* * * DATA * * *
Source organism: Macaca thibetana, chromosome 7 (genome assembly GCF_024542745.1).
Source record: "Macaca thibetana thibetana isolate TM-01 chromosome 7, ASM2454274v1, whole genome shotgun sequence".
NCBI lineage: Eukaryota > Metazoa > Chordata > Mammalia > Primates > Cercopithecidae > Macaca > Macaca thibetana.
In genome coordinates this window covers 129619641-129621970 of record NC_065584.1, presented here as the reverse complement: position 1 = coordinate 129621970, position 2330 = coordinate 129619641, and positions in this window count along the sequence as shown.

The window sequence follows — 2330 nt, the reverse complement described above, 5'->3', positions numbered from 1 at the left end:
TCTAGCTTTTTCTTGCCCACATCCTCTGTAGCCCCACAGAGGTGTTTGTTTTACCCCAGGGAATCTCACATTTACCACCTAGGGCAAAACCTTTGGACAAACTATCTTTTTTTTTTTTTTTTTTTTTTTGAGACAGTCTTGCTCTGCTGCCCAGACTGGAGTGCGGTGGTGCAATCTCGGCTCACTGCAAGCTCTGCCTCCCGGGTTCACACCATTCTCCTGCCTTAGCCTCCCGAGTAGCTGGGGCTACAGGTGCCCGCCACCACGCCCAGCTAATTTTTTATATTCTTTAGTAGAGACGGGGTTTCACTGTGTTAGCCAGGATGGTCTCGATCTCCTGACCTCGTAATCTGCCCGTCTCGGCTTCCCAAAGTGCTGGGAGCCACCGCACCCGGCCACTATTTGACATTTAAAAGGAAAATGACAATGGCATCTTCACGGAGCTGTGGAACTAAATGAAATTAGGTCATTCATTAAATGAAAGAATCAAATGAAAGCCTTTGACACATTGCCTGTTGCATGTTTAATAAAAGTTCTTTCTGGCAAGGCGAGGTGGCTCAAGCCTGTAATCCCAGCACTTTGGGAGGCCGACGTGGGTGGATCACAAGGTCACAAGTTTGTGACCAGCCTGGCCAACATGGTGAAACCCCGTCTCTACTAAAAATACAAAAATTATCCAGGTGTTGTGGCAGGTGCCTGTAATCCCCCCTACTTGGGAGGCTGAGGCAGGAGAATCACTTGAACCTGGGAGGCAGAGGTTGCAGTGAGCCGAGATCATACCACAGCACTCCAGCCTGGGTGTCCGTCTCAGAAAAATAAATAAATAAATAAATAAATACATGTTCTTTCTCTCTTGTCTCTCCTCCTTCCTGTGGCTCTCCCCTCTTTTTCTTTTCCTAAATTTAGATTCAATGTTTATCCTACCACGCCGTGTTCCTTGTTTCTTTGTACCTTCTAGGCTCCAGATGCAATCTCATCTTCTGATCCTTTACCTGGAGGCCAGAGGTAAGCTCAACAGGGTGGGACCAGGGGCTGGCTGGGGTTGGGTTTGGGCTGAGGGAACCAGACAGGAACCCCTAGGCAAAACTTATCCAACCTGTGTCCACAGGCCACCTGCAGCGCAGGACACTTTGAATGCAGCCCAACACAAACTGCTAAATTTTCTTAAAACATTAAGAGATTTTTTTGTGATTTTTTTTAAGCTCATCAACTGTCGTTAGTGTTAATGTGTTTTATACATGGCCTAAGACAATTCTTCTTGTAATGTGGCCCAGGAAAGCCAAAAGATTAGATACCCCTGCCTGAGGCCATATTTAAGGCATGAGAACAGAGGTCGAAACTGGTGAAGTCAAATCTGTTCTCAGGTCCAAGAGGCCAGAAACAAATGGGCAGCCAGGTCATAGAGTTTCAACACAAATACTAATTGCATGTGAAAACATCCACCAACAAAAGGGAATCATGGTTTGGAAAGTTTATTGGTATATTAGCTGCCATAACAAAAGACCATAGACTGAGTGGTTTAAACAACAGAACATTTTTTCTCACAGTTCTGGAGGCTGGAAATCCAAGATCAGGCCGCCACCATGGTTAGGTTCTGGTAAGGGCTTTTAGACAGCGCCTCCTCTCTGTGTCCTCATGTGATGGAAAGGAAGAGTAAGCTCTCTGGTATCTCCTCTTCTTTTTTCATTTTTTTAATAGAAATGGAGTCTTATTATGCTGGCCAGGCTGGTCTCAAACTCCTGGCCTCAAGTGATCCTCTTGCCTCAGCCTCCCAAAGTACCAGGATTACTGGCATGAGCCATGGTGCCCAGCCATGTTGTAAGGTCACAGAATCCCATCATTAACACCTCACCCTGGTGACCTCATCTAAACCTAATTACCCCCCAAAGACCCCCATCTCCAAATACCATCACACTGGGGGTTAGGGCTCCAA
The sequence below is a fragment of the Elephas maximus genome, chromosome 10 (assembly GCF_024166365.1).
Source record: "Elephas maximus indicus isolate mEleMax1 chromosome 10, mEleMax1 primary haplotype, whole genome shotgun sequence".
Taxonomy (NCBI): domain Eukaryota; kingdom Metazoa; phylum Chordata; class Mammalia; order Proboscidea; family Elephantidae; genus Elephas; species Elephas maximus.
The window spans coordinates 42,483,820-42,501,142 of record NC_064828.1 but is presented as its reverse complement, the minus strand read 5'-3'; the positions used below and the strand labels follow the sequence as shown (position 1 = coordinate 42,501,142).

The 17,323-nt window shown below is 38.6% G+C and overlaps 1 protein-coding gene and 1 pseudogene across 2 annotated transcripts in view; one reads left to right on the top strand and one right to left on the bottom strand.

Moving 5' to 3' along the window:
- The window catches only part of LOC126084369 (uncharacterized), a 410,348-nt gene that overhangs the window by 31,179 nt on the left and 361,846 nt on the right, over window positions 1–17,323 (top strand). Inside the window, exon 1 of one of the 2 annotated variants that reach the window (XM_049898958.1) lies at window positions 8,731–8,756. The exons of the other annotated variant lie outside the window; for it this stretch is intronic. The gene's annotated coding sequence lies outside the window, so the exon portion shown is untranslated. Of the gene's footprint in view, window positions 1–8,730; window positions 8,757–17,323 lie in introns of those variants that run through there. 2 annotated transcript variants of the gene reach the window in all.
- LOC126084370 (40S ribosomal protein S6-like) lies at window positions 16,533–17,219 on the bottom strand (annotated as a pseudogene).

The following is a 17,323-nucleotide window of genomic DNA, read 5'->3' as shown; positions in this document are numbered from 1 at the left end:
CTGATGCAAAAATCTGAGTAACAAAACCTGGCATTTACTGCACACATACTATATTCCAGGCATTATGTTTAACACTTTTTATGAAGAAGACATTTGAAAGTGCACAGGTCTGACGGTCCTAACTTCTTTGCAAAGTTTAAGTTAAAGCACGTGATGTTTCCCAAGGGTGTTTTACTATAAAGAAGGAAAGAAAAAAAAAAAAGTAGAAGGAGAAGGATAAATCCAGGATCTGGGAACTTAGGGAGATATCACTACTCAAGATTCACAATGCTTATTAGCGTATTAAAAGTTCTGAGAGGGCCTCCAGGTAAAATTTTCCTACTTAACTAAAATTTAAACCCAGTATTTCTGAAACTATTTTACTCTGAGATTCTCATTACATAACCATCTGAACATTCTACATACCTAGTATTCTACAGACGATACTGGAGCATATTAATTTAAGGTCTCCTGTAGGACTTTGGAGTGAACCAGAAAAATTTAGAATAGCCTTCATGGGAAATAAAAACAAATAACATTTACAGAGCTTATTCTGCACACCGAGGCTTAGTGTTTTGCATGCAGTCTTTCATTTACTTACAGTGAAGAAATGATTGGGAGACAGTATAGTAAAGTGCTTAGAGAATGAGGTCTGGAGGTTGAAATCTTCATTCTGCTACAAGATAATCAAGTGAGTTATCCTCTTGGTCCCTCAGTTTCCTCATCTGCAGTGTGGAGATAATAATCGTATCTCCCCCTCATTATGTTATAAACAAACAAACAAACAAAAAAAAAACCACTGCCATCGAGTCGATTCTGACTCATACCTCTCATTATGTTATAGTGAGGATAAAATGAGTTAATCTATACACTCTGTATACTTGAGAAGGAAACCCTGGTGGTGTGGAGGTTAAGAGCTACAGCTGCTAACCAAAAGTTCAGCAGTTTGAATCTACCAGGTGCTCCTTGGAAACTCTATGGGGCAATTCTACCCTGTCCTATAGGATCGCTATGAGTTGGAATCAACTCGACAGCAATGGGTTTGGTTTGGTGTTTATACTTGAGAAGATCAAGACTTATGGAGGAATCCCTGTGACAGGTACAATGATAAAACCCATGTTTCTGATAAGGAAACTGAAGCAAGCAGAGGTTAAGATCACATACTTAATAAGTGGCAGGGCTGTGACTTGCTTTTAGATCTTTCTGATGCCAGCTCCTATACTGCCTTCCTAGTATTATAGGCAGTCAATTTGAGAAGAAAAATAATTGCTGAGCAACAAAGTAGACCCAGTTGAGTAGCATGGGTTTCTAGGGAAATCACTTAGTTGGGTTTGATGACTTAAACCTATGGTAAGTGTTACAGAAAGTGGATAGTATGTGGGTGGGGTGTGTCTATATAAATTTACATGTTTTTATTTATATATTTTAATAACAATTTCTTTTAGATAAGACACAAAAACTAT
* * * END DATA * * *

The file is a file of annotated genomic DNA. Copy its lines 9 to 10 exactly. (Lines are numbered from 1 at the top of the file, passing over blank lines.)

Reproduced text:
Taxonomy (NCBI): domain Eukaryota; kingdom Metazoa; phylum Chordata; class Mammalia; order Proboscidea; family Elephantidae; genus Elephas; species Elephas maximus.
The window spans coordinates 42,483,820-42,501,142 of record NC_064828.1 but is presented as its reverse complement, the minus strand read 5'-3'; the positions used below and the strand labels follow the sequence as shown (position 1 = coordinate 42,501,142).